Statutes of Limitations

In a situation where medical malpractice in some form has occurred, U.S state law identifies a time limit for the victim to file malpractice claim. This time limit is called the statute of limitations. Any case, no matter how egregious or clear cut, cannot be filed after the statute of limitations for that state has expired.

Statute of Limitations by State

For medical malpractice cases, many states have identified the particulars of what constitutes medical malpractice and how long the statute of limitations is. Some examplse are given here, but to be certain you should contact a Malpractice Attorney in your state:

  • Alabama - 2 years
  • Arkansas - 2 years
  • California - 1 year
  • Connecticut - 2 years
  • Florida - 2 years
  • Georgia - 2 years
  • Illinois - 2 years
  • Indiana - 2 years
  • Louisiana - 1 year
  • Maryland - 5 years from the negligence or 3 years from its discovery, whichever is earlier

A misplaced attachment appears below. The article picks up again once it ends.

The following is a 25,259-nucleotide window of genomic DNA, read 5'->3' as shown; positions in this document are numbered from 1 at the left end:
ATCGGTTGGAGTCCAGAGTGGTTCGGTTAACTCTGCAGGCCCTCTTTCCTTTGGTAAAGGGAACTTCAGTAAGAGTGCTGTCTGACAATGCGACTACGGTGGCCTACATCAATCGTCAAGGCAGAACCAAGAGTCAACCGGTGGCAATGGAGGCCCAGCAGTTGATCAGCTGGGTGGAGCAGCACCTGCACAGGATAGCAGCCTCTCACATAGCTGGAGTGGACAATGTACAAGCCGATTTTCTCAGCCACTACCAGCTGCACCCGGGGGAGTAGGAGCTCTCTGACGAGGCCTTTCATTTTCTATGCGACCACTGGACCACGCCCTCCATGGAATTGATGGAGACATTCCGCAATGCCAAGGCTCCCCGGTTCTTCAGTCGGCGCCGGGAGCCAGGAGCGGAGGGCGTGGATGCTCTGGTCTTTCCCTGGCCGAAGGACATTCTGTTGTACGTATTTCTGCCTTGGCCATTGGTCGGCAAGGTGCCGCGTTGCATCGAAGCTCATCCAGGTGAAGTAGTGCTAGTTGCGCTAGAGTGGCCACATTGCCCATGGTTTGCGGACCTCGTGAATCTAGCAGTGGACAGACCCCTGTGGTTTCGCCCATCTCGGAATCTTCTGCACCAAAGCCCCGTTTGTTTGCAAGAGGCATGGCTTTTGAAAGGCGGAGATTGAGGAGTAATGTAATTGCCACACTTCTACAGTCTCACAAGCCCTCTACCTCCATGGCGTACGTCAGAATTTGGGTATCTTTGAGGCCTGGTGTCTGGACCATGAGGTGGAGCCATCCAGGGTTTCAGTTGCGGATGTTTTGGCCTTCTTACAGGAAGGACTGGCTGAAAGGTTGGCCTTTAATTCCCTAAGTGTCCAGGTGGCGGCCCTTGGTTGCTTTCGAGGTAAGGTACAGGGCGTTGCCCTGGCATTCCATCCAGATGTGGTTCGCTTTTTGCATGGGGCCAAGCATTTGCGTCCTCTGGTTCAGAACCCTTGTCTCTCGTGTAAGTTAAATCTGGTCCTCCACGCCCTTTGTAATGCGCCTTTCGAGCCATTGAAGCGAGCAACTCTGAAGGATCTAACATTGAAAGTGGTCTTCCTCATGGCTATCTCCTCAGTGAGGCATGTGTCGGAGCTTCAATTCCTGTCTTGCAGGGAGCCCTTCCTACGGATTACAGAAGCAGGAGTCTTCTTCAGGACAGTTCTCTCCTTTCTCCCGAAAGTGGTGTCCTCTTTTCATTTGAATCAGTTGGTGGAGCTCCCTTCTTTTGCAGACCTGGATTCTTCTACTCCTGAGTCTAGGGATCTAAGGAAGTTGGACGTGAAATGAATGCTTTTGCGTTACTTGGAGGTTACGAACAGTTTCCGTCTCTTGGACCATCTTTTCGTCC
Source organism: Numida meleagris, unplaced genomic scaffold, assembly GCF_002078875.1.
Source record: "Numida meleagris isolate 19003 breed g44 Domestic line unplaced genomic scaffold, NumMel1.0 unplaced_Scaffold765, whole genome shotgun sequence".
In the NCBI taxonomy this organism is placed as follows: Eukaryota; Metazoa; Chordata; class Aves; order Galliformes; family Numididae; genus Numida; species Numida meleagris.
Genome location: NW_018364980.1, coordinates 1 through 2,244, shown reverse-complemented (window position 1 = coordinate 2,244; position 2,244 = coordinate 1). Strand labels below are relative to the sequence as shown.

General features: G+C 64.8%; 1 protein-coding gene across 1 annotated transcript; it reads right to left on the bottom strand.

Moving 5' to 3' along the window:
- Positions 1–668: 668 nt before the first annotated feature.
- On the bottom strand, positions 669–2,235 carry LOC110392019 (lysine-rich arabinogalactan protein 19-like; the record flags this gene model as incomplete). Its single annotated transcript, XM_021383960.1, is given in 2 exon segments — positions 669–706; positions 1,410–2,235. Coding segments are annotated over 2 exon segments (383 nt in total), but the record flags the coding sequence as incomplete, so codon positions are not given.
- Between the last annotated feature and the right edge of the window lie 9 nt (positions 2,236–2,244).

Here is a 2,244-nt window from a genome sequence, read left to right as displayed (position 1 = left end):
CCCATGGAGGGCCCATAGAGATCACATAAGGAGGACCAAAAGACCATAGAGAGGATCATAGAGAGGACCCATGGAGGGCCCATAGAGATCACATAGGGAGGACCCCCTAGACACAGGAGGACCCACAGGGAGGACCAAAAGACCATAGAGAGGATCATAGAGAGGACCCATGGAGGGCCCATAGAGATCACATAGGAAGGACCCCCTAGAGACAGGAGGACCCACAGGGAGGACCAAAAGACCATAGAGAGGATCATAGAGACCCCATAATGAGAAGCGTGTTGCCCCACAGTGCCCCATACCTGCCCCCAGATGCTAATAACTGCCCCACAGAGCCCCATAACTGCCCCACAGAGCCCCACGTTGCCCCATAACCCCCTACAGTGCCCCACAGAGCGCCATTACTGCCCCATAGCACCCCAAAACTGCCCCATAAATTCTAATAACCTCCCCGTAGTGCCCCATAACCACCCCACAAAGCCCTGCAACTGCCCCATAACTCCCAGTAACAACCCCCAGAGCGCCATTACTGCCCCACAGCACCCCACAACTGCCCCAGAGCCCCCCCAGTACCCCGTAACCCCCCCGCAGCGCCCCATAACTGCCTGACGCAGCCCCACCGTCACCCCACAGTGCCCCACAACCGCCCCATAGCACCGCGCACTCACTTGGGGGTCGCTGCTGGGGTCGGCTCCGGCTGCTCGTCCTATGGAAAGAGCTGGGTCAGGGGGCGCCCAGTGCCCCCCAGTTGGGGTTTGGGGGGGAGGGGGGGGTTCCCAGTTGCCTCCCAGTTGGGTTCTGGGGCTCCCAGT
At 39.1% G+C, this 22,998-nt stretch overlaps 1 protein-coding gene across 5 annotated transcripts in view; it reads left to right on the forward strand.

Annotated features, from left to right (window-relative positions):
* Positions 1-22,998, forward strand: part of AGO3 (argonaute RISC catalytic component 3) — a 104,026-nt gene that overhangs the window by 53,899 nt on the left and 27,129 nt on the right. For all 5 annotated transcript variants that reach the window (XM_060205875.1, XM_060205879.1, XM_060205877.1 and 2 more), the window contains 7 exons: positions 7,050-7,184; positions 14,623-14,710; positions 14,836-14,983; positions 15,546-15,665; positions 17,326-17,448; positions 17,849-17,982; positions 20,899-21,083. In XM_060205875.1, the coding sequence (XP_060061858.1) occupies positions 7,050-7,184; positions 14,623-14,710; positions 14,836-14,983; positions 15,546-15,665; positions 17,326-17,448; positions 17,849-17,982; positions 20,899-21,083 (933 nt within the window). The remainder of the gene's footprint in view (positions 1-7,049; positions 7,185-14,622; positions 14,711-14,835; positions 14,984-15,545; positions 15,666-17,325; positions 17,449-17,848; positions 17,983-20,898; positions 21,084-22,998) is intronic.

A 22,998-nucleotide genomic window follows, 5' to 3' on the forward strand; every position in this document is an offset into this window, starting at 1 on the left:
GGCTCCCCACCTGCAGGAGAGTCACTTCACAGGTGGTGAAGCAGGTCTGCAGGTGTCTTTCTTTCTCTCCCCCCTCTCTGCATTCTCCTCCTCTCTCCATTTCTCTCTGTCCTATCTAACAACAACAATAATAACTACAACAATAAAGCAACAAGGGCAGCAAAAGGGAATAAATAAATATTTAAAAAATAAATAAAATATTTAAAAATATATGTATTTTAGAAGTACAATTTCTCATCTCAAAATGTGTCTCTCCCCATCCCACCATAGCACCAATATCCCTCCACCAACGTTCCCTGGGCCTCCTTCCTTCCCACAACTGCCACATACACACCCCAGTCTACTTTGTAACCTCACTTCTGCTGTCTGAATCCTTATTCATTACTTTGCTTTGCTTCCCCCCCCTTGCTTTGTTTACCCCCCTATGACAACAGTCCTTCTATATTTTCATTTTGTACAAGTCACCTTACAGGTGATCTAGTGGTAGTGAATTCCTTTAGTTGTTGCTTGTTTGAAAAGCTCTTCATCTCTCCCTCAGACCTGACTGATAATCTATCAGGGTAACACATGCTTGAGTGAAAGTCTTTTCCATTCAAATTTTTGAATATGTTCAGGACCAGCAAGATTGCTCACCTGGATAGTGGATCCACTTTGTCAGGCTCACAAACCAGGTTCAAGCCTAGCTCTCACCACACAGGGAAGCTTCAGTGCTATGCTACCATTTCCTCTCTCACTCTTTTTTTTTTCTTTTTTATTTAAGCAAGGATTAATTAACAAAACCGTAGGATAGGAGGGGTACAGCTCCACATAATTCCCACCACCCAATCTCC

• Massachusets - 3 years
  • Michigan - 2 years
  • Minnesota - 2 years
  • Mississippi - 2 years
  • Missouri - 2 years
  • New Hampshire - 2 years for medical malpractice, 3 years for Personal Injury
  • New Jersey - 2 years
  • New York - 2.5 years
  • North Carolina - 3 years
  • Ohio - 1 year
  • Pennsylvania - 2 years
  • Rhode Island - 3 years
  • South Carolina - 3 years
  • Tennessee - 1 year
  • Texas - 2 years
  • Virginia - 2 years
  • West Virginia - 2 years
  • Wisconsin - 3 years

Malpractice Term of the Day

Notice of Claim

The notice of claim for a medical malpractice case is a letter from the injured party or their medical malpractice lawyer that they intend to file a medical malpractice suit against the health care provider.

Category: Malpractice


Latest Malpractice Question

Are Doctors the Only People I Can File Medical Malpractice Against?

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